ASC 805 Reporting — CDI, CDs and Loans

MountainView can help you comply with ASC 805, which mandates that the core deposit intangible (CDI) associated with any acquired core deposits be quantified for acquisition accounting compliance. We can also provide you with the typically required CD and loan premium estimates, plus other economic value information, to arrive at a transaction goodwill value.

Benefits of MountainView's ASC 805 Compliant Valuation

MountainView’s CDI valuation and report provide acquisition accounting entries required for compliance with ASC 805. With this service, your institution is empowered to:

  • Determine the core deposit intangible and useful economic life values required to complete the accounting entries for ASC 805 compliance
  • Establish the values of your acquired CDs and loans to correctly set up purchase accounting treatments for these elements of transaction value
  • Present you with a multi-faceted entity valuation where this input is necessary
  • Test your prior core deposit intangible and useful economic life values for impairment when required

Valuation Methodology

MountainView produces custom estimates of the CDI and useful economic life associated with acquired core deposits using peer decay data and transaction-specific value inputs. We can also determine value estimates for acquired CDs and loans. Our CDI valuation process matches specific characteristics of the acquired core deposit base to the fair value calculations with custom inputs for value drivers such as non-interest expense and immediate balance outflows. Runoff balances (decay) populate the present value model, define useful economic lives, and set an amortization method (e.g. straight line or accelerated). Peers are uniquely assigned, selected by geographic location, asset size, and other characteristics.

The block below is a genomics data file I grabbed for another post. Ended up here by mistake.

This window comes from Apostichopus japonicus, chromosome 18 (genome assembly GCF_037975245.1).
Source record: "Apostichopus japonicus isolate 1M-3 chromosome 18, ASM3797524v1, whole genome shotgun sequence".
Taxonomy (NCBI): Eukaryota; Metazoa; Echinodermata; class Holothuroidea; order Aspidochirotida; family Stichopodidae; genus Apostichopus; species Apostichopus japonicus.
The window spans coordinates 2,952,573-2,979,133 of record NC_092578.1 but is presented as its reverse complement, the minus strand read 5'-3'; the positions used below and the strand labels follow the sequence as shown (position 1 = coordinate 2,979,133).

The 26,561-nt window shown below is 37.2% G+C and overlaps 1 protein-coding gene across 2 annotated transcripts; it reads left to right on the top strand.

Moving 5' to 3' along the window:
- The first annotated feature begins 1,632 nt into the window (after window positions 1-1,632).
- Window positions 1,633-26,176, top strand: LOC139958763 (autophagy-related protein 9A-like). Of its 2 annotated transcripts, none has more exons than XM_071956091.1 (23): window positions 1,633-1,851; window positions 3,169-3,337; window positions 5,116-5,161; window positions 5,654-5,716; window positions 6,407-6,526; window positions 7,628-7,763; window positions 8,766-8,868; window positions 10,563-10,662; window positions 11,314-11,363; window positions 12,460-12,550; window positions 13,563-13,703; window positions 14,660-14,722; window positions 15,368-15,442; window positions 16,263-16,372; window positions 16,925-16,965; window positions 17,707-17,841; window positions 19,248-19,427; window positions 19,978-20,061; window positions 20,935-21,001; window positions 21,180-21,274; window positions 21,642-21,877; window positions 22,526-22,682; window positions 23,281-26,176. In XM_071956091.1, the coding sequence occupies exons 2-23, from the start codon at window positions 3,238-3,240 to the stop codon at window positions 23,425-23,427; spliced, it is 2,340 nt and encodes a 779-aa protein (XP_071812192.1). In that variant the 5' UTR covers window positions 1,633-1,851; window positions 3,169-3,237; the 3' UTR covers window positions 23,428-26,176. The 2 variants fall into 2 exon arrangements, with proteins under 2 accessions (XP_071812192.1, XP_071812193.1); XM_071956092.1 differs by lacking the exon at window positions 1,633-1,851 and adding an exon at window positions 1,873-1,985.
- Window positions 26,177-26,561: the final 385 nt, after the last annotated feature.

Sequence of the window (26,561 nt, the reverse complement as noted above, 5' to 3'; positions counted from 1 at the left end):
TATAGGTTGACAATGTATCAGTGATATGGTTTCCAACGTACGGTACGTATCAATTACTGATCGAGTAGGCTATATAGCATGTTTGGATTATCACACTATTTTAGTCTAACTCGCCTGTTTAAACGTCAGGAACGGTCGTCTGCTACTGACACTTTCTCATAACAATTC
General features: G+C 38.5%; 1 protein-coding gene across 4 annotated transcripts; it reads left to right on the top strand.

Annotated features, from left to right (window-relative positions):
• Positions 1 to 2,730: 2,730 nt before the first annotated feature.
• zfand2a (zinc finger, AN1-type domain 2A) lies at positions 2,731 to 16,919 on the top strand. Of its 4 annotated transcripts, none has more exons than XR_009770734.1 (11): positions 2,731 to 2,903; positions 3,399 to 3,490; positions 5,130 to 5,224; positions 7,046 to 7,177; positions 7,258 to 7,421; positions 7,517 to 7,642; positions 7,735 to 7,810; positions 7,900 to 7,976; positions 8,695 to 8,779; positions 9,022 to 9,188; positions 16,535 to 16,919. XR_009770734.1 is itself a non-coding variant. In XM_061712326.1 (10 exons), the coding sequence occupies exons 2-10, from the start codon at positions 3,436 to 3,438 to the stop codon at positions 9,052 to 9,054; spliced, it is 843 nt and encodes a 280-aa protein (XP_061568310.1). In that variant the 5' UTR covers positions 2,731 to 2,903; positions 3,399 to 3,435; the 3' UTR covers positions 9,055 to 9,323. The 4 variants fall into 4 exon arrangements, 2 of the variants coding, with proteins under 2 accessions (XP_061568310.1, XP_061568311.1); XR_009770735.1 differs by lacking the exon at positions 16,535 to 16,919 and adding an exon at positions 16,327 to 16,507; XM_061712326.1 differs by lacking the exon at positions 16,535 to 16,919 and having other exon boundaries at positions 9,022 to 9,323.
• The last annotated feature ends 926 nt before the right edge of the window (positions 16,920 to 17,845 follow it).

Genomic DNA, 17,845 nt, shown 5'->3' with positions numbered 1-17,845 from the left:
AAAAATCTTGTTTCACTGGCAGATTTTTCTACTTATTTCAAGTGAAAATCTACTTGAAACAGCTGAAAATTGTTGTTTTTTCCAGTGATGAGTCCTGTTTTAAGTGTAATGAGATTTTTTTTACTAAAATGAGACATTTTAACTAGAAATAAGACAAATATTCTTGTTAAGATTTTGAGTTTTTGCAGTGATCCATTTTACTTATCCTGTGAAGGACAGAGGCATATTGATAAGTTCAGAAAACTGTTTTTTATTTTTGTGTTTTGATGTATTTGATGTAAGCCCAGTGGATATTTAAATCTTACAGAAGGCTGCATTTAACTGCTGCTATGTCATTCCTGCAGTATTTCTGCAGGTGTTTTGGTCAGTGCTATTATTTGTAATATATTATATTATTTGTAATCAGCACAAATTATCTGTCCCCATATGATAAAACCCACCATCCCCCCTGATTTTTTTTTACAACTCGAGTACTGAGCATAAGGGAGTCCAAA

We derive peer runoff balances data from our core deposit forecasts, which are produced by statistical analyses of client-specific data. Our CDI runoff inputs are based on aggregated information representing billions of dollars of deposits and the individual decisions of millions of depositors, as reflected in specific monthly records.

Where a purchase price is not established in the transaction, such as a credit union merger, we can produce an entity valuation. The primary value methodology applied is a transaction-specific discounted cash flow (DCF) fair value analysis. The calculated DCF entity value is placed in perspective with recent comparable M&A value ratio metrics and examination of ongoing balance sheet composition and performance trends. The valuation is based on the expected future path of net earnings, derived from an existing business plan or other input sources. A capital contribution set aside is applied to growth balances.